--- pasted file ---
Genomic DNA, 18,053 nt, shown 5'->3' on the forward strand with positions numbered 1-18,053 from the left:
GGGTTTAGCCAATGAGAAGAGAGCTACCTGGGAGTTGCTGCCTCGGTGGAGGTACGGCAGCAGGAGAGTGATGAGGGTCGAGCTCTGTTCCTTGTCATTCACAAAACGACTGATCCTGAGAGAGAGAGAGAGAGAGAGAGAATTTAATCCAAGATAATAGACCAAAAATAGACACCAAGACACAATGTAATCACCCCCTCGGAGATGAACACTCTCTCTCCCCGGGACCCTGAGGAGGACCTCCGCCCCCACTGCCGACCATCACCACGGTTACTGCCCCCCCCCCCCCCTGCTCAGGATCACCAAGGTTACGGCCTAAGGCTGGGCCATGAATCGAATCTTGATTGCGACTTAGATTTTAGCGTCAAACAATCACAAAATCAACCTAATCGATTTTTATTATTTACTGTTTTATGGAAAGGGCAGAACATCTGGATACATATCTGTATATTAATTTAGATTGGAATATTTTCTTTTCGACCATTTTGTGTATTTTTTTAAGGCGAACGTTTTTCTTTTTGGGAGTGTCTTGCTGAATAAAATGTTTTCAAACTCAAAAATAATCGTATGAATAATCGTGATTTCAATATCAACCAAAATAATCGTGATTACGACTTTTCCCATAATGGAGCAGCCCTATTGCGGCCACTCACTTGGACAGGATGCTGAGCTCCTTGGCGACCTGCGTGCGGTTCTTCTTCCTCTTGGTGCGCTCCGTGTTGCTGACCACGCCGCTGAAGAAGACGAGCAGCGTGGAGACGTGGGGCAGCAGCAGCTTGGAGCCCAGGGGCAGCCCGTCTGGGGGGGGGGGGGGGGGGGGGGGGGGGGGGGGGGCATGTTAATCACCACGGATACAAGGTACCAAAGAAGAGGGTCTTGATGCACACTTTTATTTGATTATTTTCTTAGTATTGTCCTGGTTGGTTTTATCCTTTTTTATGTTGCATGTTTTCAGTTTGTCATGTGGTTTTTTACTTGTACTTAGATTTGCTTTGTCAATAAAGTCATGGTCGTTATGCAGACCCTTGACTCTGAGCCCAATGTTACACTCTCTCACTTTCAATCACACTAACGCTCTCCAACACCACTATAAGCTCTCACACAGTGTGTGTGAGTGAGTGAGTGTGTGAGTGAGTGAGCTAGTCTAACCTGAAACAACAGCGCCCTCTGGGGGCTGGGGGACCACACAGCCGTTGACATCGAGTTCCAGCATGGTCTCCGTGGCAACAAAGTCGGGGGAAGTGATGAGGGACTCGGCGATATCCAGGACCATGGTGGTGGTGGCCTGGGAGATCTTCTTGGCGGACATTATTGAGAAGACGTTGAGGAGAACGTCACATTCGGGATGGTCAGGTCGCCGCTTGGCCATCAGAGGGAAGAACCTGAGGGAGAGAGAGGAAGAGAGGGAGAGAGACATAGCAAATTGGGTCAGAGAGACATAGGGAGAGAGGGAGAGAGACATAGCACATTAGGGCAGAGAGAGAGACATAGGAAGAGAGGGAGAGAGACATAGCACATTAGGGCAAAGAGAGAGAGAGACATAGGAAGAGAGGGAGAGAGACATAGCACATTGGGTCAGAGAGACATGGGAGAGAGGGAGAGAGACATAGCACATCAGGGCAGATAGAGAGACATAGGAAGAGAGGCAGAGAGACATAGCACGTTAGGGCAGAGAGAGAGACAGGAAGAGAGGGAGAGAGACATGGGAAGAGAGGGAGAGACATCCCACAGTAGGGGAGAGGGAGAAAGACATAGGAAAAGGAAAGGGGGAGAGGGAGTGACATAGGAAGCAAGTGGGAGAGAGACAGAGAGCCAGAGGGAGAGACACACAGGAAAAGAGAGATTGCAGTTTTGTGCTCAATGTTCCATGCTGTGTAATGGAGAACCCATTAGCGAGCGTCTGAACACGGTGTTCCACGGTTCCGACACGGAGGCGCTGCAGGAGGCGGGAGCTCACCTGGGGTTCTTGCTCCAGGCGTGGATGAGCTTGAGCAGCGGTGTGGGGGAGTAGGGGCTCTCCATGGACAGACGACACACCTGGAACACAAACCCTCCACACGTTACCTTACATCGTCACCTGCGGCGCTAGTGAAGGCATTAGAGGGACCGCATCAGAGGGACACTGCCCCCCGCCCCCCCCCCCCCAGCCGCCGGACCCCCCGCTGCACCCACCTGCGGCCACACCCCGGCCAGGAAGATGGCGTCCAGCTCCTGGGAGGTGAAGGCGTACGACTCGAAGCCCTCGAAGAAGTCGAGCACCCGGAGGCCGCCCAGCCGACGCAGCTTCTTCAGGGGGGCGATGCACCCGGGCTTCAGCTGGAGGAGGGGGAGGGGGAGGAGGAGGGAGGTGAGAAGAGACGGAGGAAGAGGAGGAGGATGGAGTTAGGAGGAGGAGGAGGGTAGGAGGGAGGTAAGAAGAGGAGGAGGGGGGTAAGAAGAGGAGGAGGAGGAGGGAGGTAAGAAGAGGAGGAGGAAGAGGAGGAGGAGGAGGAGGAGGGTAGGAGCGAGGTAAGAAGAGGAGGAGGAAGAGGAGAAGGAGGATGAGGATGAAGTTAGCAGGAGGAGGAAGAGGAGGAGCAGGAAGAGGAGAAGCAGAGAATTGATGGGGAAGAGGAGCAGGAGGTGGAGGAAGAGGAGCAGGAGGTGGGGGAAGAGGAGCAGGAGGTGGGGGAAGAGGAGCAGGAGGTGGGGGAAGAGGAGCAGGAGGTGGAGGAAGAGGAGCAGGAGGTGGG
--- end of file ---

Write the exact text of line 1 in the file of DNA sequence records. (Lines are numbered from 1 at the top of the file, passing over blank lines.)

Genomic DNA, 18,053 nt, shown 5'->3' on the forward strand with positions numbered 1-18,053 from the left: